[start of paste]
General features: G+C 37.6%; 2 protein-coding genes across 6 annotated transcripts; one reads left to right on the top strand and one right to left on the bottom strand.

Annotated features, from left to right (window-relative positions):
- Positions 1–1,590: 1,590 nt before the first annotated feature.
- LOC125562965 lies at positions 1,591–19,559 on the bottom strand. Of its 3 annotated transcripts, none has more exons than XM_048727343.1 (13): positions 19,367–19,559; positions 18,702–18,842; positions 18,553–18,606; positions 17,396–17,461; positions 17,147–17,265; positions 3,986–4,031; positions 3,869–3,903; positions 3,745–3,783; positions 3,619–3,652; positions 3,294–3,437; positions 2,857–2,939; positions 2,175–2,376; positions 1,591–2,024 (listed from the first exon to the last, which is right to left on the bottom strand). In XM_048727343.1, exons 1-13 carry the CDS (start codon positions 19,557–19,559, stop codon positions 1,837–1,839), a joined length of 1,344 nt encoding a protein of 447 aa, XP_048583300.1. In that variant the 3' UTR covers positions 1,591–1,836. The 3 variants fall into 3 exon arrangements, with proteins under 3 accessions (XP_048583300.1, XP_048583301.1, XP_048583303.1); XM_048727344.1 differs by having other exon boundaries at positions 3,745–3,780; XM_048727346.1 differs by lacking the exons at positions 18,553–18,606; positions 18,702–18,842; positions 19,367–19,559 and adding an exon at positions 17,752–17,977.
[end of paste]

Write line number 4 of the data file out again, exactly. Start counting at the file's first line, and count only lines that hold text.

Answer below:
- LOC125562965 lies at positions 1,591–19,559 on the bottom strand. Of its 3 annotated transcripts, none has more exons than XM_048727343.1 (13): positions 19,367–19,559; positions 18,702–18,842; positions 18,553–18,606; positions 17,396–17,461; positions 17,147–17,265; positions 3,986–4,031; positions 3,869–3,903; positions 3,745–3,783; positions 3,619–3,652; positions 3,294–3,437; positions 2,857–2,939; positions 2,175–2,376; positions 1,591–2,024 (listed from the first exon to the last, which is right to left on the bottom strand). In XM_048727343.1, exons 1-13 carry the CDS (start codon positions 19,557–19,559, stop codon positions 1,837–1,839), a joined length of 1,344 nt encoding a protein of 447 aa, XP_048583300.1. In that variant the 3' UTR covers positions 1,591–1,836. The 3 variants fall into 3 exon arrangements, with proteins under 3 accessions (XP_048583300.1, XP_048583301.1, XP_048583303.1); XM_048727344.1 differs by having other exon boundaries at positions 3,745–3,780; XM_048727346.1 differs by lacking the exons at positions 18,553–18,606; positions 18,702–18,842; positions 19,367–19,559 and adding an exon at positions 17,752–17,977.